as in Mexico. However, they are staffed by an average of 5 banking
executives who offer slightly more sophisticated banking and
investment products.

 

Privacy please

Each Mexico Select branch is served by
an average of 3.5 full-time banking executives, offering a range of
premium and sophisticated banking and investment services.

The latter include special fixed
income and stock investment funds only available for select
customers.

In addition, clients can hire
meeting rooms to conduct business and are offered creature-comforts
such as iPads, free internet access and TV.

Receptionists are bilingual,
especially in locations which attract a high number of business
clients, and they can do all their banking while sitting down in
chairs and desks. Premium coffee are always available.

“It is a totally different,
elegant, very selective and private atmosphere,” Alonso said,
adding the units are very modern with contemporary furniture and
artwork.

Mexico’s growing mass-affluent
customers appreciate the exclusive and more upscale atmosphere, he
says.

 

MXN35,000 per month entry
barrier

The Select service is only available
to customers who earn at least MXN35,000 per month($2,600).

For MXN220 a month, Santander
offers an account package offering a new Visa Black unlimited
credit card without having to pay its standard MXN1,500 annual fee,
free checking and double reward points for each card
transaction.

For customers with deposits in
excess of MXN500,000 between checking and investment accounts, the
Select service is completely free.

Asked why Santander launched Select
in Mexico, Alonso said the country’s expanding number of customers
earning over than MXN35,000 per month means such customers “needed
a differentiated treatment”.

He said Santander can attract more
premier customers in Mexico, where word of mouth works wonders in
new client recruitment.

“When these clients receive special
treatment, they call their brothers, mother in laws and other
family members to try it out,” Alonso notes.

Naturally, customers stay with
their banks and as their wealth builds up, so does their capacity
to sign up for more premium investment and banking products.

 

Tough
competition

Mexico’s growing number of premier
customers has of course not gone unnoticed by competitors such as
HSBC and Santander’s Spanish compatriot BBVA, as well as Banamex (
a unit of Citigroup) and other leading international banks. These
include Scotiabank and ING, which are beefing up their premier
offers with some also offering selective banking spaces.

HSBC has long been regarded as the
global leader in the mass affluent segment, with more than 4.5m
Premier customers around the world.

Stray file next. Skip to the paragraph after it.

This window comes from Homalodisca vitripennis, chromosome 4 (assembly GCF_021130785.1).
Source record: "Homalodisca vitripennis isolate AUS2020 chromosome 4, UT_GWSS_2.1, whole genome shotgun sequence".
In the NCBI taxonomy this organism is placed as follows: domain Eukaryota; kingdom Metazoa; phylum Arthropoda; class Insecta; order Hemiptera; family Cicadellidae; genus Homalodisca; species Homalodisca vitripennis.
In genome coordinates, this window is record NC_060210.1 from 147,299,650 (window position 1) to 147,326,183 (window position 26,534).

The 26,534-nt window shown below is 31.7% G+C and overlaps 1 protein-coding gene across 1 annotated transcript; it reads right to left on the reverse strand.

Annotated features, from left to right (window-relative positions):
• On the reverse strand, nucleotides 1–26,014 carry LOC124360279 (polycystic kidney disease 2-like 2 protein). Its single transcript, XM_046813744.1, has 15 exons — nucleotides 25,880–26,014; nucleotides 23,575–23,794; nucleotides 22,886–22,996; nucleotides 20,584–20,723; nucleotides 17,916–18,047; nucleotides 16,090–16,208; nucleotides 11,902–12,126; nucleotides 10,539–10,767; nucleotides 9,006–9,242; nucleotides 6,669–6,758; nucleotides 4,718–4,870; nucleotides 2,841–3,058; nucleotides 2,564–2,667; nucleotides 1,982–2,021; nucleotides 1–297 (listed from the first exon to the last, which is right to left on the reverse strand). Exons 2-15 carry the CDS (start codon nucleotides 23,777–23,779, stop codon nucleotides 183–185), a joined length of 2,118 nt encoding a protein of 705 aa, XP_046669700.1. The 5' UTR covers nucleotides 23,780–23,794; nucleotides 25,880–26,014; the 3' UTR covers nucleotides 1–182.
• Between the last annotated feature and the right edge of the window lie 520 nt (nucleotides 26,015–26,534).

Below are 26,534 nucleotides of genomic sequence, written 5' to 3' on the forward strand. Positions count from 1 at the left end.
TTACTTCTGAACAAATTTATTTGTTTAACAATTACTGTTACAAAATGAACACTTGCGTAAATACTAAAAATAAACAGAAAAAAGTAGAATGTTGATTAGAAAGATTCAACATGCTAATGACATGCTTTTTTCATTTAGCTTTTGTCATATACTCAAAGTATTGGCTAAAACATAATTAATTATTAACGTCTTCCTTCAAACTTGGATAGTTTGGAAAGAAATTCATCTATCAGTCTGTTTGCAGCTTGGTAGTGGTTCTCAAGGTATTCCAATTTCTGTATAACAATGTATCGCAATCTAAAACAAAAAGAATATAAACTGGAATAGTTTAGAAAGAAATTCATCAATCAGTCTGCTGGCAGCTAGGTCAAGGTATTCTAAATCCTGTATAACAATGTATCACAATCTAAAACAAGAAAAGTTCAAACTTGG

HSBC has estimated by the end of
2011 it can achieve average revenue per Premier customer of over
$1,000 a year, meaning that, with more than 4m clients, the segment
could be worth over $4bn to the bank.

Alonso said Santander has a number
of key competitive advantages as it looks to tap into this
segment.

“The concept is pretty similar at
the other banks but we have a very strong selection,” Alonso
said.

“All our Select staff have a
university degree and at least four years’ experience in retail
banking.

“They also hold the ‘Amif’ Mexican
certification for investment management and advice, similar to the
US’s Series 7.”

Alonso added that Visa Black’s
anti-fraud protection is also higher than the other banks.

“If you have a 200,000 client line
and your card is stolen, you will receive reimbursement of your
losses in full. With the other banks you get a lot less,” he
said.

With an eye to the future, Alonso
expects Santander’s select Model to develop on par or surpass
growth experienced in Chile’s in coming years, though it is
unlikely to outstrip Brazil’s customer growth because of that
economy’s much bigger size and growth rates.

In the premier banking universe,
“Brazil is Santander’s biggest [Latin American] customer and the
Select officers are bigger and more numerous than in Mexico”,
Alonso said.

“But Santander’s earnings are
bigger in Mexico than Chile,” he added.

Alonso said Santander is very
satisfied with how Select is working so far and that a new and more
ambitious growth plan will probably be introduced after 2013 when
the bank hopes to achieve at lest the same growth dynamic expected
for the next two years.

“We will see how things go by 2013
but we will very likely come up with a more aggressive plan,”
Alonso said.

He added: “The strategy is working
very well and we are very happy and enthusiastic about it. It is
probably going to provide a big boost to our retail banking
results.”

It looks as if Santander has found
a way to continue boosting its earnings in Mexico, a country where
the financial sector has become deeply competitive in recent
years.

For the Iberian bank, staying ahead
of rivals in the fast-growing and lucrative premier banking segment
will be a key growth strategy in coming years.

Analysts expect the lender also to roll out its premium
offerings in other potentially lucrative Latin American countries,
in sharp contrast to the gloomy economic conditions prevailing in
its Spanish domestic market.

Table showing Santander's growth in Latin America